What does NaNoWriMo mean to me? ML HuskersGirlLaura
That’s a bit of a loaded question. One that brings up a great deal of emotion as well. I first heard of NaNoWriMo back in 2003, and first attempted it in 2004.
I didn’t get very far that first year. I was still in high school, and had a couple of major papers due during the month and not terribly supportive parents. I also didn’t have a personal internet access. The only computer in the house with internet was the main computer and I couldn’t easily garner the satisifaction of watching the bar on the graph grow with every couple hundred words. I also didn’t have easy capability to join the local group, so for the first few years, I was entirely on my own, which felt extremely devastating. But it was also the first time that someone said to me that they believed in me and they had absolutely no obligation to say it in the first place. 2005 was a disaster that I try not to remember.
Then, in 2006 I went to college – and I didn’t do very well there. I ended up dropping out. Life was a bit screwy for a while and I ended up working full time. 2007, I tried to handwrite in my so-called spare time. Had I gotten very far, I would have managed to write a murder story. However, I entirely recognize that I had no idea what the hell I was doing, and scrapped the entire idea. 2008 was a slightly more spectacular failure. I was okay with that. I’d started making friends in the NaNo’verse and was finally figuring out what being a part of a group could do. I was also working full time, going to school full time, and going through clinicals for an EMS degree at that time. Through each failure, I still was getting told that NaNoWriMo believed in me. And that’s what kept me coming back.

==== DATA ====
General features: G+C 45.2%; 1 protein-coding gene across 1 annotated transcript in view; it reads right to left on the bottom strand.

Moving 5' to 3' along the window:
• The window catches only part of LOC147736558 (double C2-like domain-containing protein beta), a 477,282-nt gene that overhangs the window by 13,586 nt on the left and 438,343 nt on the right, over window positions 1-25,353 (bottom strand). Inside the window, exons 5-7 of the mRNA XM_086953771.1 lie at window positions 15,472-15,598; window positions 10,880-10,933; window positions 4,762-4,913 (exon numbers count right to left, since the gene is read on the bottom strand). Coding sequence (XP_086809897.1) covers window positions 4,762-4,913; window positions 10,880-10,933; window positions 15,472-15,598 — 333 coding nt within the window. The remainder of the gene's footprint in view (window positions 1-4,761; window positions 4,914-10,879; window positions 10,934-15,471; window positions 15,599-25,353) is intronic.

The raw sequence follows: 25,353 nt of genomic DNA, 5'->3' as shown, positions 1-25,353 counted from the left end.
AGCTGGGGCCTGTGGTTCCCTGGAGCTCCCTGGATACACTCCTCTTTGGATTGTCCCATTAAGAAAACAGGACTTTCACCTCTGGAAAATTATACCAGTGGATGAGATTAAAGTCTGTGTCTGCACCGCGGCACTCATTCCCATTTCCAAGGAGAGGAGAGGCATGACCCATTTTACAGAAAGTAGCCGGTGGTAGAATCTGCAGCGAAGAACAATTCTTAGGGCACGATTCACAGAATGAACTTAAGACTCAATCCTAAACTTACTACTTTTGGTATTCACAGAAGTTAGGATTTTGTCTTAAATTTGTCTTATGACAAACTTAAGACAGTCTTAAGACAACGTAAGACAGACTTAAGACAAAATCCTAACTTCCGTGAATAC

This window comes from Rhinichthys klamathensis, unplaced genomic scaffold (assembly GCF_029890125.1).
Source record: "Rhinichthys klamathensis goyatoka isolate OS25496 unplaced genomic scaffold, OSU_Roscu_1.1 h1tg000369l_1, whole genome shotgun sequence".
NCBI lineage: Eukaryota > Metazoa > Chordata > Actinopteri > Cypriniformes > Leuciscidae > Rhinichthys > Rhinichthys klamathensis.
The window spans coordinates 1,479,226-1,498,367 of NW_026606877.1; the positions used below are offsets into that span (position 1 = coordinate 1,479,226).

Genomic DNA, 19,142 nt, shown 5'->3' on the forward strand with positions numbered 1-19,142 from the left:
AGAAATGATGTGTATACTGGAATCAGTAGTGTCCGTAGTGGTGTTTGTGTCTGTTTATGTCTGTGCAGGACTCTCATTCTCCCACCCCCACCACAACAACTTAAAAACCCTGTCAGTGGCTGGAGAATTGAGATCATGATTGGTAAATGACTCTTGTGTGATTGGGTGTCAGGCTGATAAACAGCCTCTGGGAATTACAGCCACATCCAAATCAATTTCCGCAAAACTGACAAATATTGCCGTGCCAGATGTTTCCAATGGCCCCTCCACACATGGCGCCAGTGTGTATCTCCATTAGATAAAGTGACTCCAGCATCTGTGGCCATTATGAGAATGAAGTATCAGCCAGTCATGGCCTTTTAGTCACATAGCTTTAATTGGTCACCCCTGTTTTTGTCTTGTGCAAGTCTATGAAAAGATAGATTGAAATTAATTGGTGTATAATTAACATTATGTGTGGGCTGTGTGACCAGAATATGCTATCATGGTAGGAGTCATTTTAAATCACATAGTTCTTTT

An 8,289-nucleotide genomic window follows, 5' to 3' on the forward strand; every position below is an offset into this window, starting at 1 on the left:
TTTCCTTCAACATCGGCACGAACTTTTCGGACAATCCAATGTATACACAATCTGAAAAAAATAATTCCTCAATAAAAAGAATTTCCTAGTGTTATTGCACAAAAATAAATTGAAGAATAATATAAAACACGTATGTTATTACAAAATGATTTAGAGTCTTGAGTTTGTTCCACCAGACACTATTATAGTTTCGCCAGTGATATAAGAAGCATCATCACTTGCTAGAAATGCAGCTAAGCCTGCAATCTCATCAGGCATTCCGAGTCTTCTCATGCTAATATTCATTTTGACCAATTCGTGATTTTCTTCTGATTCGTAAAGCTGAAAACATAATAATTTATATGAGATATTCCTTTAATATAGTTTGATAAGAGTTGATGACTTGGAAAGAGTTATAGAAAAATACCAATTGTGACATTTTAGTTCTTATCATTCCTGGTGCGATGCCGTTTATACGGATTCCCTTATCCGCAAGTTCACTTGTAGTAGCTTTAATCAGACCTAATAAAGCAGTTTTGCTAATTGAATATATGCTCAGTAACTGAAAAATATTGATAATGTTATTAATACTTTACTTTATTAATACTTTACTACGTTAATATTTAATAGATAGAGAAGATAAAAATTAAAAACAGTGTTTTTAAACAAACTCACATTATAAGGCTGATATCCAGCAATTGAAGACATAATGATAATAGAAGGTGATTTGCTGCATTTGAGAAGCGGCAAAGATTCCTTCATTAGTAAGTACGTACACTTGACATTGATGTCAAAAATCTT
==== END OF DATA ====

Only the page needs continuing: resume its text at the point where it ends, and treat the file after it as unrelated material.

2009, however, was the first time that I joined the local group. I also had forgotten about NaNoWriMo until Nov 1st that year. I’d just the month before gotten a new barely-covering-the-bills full time job, and had sat down on break, a table over from a guy I would later discover a dear friend in – but had recently deciphered that he was a professional wordsmith. I wrote 16 words that day. Didn’t have a fucking clue about anything more than my soon to be viable world had magic. It stayed that way for the first five days, and then my main character had a name. Aili. It took me most of the month to sort out what was going on, and I didn’t figure out the full “how” of the story for a few more years. It was the first time I didn’t plan. It was the first time I literally didn’t plan any part of how I would partake in NaNoWriMo, and it was my first win. I pretty much have not planned since. I’ve adjusted myself into a pantser for NaNoWriMo and have stayed that way ever since. It helped a lot that I had the local group to compete with. Well, “compete” in the most obtuse sort of way. I also hadn’t planned on joining the group, I was still in a situation that made it hard for me to get places, but my dad had wanted to go get a coffee at barnes and nobles – and I pretty much tripped over the NaNoMemphis group, tucked in the corner made by the door. It was one of the very few times I’ve ever been in Barnes and Nobles and didn’t come back out with a book in my hands.
Over the next several years, I knew that I had to give back. NaNoWriMo had revealed itself to be one of the only things that could drag me out of a major depressive funk. There were times that I would literally only attempt to be a civilized human being because it meant one less day to NaNo. Eventually, I signed up as a ML, and I highly doubt that I’ll step down anytime soon. I enjoy doing NaNo every single year, and I hope to help spread the joy of actually winning it and proving that you can do whatever it is that you want.